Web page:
• Referring once more to FIG. 3A, after step 314 the server 106 determines at 316 whether any of the applicant's admission application component documents have the status “misdirected”. If so, the applicant may take corrective measures 318, such as printing out a new label (with a fresh PLANET code) and a new letter of recommendation form, and asking the letter-writer in question to re-submit the letter of recommendation. The applicant could also request that the server 106 notify the delivery service that the item has been misdirected. The delivery service may then take corrective action to ensure the document is properly delivered. Of course other appropriate corrective action may be taken if the misdirected item is not a letter of recommendation.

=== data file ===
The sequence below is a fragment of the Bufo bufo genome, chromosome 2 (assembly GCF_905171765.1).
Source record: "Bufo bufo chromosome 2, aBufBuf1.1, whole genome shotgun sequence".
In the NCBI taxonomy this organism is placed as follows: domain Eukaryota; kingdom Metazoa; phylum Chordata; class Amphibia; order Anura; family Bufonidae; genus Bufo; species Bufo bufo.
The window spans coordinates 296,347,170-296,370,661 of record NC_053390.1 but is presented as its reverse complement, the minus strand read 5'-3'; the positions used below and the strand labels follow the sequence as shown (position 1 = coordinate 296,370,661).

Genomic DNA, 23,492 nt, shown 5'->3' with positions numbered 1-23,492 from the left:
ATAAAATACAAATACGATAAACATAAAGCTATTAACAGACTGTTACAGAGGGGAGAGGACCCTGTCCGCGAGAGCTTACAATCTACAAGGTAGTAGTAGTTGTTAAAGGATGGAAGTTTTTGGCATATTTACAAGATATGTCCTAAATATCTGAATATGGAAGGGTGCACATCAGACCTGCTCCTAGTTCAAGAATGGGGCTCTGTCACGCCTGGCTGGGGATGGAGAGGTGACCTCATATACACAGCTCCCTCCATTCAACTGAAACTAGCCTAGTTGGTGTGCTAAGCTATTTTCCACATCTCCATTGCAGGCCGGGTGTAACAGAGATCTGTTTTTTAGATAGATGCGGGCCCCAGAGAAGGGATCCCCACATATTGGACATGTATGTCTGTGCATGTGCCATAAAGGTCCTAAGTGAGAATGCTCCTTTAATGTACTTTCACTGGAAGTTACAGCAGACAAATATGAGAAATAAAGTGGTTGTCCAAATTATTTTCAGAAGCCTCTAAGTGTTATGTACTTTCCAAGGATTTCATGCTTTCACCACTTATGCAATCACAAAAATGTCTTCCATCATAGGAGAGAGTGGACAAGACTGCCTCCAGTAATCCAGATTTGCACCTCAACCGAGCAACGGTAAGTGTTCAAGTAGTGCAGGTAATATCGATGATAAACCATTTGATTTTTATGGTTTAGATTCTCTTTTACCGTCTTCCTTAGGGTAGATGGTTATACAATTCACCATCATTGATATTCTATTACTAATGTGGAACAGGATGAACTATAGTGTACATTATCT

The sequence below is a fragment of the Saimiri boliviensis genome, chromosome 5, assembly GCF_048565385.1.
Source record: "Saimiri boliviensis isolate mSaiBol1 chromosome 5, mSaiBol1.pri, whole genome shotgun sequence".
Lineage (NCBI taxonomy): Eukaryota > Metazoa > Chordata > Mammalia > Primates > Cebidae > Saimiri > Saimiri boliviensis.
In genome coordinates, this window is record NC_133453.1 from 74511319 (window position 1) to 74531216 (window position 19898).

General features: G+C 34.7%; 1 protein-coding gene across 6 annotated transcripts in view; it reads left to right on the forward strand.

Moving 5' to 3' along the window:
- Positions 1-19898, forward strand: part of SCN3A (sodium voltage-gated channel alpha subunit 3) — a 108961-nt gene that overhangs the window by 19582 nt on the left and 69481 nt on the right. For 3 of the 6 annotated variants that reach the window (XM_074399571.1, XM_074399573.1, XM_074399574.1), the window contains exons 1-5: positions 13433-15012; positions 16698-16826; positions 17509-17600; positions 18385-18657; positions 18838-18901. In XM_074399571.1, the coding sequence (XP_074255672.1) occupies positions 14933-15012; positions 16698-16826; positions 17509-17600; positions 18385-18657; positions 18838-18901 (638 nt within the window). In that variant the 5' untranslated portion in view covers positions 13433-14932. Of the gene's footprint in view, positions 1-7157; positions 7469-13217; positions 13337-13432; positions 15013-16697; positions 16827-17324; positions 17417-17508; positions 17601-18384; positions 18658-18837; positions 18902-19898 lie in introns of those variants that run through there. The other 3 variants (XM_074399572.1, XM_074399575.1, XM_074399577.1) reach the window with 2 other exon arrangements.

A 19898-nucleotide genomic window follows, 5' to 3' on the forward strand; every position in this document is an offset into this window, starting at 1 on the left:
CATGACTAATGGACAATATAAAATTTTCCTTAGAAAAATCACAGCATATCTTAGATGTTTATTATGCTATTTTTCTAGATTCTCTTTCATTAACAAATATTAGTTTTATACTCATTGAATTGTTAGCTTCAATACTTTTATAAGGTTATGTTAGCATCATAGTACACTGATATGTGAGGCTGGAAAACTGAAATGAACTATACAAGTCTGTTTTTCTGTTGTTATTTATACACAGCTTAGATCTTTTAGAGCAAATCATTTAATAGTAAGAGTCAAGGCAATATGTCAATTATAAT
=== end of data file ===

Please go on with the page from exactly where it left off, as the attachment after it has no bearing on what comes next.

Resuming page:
• At 320 in FIG. 3A, the server 106 may determine whether a deadline is approaching with respect to one or more admission applications or for submission of some of the component documents of an application. If such is the case, the server may then determine (at 322, FIG. 3B) whether any items for the application remain outstanding (i.e., having the status of “not yet mailed”). If so, step 324 follows. At step 324, the server 106 may directly send reminders, by e-mail and/or otherwise (e.g., by instant message, facsimile, physical mail, text message, and/or telephone call), to the parties (including the applicant) who have yet to submit the required documents. In addition or alternatively the server 106 may prompt the applicant to send reminders. In some embodiments, steps 320-324 may be performed by the server 106 independently of whether or when the applicant logs on to the website maintained by the server 106.